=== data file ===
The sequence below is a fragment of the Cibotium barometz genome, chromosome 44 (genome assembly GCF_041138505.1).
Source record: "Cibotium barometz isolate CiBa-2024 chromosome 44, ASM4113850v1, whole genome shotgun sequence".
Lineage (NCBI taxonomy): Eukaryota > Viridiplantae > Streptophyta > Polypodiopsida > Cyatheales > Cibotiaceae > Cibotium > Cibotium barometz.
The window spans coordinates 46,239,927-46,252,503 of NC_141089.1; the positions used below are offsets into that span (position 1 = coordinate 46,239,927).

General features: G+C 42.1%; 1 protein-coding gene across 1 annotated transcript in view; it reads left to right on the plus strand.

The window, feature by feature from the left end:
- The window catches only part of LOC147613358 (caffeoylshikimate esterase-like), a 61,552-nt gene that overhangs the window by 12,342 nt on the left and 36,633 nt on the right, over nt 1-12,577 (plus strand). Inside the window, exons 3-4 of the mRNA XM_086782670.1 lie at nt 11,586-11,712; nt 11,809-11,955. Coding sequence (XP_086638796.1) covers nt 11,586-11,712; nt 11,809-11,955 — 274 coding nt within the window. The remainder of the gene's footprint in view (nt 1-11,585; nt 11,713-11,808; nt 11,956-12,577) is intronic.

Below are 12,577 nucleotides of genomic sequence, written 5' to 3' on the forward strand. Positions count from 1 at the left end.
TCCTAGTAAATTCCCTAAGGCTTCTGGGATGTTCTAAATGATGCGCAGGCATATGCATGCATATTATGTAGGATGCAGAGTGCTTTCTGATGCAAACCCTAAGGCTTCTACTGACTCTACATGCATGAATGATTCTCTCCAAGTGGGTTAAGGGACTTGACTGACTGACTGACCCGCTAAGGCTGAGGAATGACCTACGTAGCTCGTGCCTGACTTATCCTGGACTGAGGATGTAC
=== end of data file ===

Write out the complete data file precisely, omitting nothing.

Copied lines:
The sequence below is a fragment of the Cibotium barometz genome, chromosome 44 (genome assembly GCF_041138505.1).
Source record: "Cibotium barometz isolate CiBa-2024 chromosome 44, ASM4113850v1, whole genome shotgun sequence".
Lineage (NCBI taxonomy): Eukaryota > Viridiplantae > Streptophyta > Polypodiopsida > Cyatheales > Cibotiaceae > Cibotium > Cibotium barometz.
The window spans coordinates 46,239,927-46,252,503 of NC_141089.1; the positions used below are offsets into that span (position 1 = coordinate 46,239,927).

General features: G+C 42.1%; 1 protein-coding gene across 1 annotated transcript in view; it reads left to right on the plus strand.

The window, feature by feature from the left end:
- The window catches only part of LOC147613358 (caffeoylshikimate esterase-like), a 61,552-nt gene that overhangs the window by 12,342 nt on the left and 36,633 nt on the right, over nt 1-12,577 (plus strand). Inside the window, exons 3-4 of the mRNA XM_086782670.1 lie at nt 11,586-11,712; nt 11,809-11,955. Coding sequence (XP_086638796.1) covers nt 11,586-11,712; nt 11,809-11,955 — 274 coding nt within the window. The remainder of the gene's footprint in view (nt 1-11,585; nt 11,713-11,808; nt 11,956-12,577) is intronic.

Below are 12,577 nucleotides of genomic sequence, written 5' to 3' on the forward strand. Positions count from 1 at the left end.
TCCTAGTAAATTCCCTAAGGCTTCTGGGATGTTCTAAATGATGCGCAGGCATATGCATGCATATTATGTAGGATGCAGAGTGCTTTCTGATGCAAACCCTAAGGCTTCTACTGACTCTACATGCATGAATGATTCTCTCCAAGTGGGTTAAGGGACTTGACTGACTGACTGACCCGCTAAGGCTGAGGAATGACCTACGTAGCTCGTGCCTGACTTATCCTGGACTGAGGATGTAC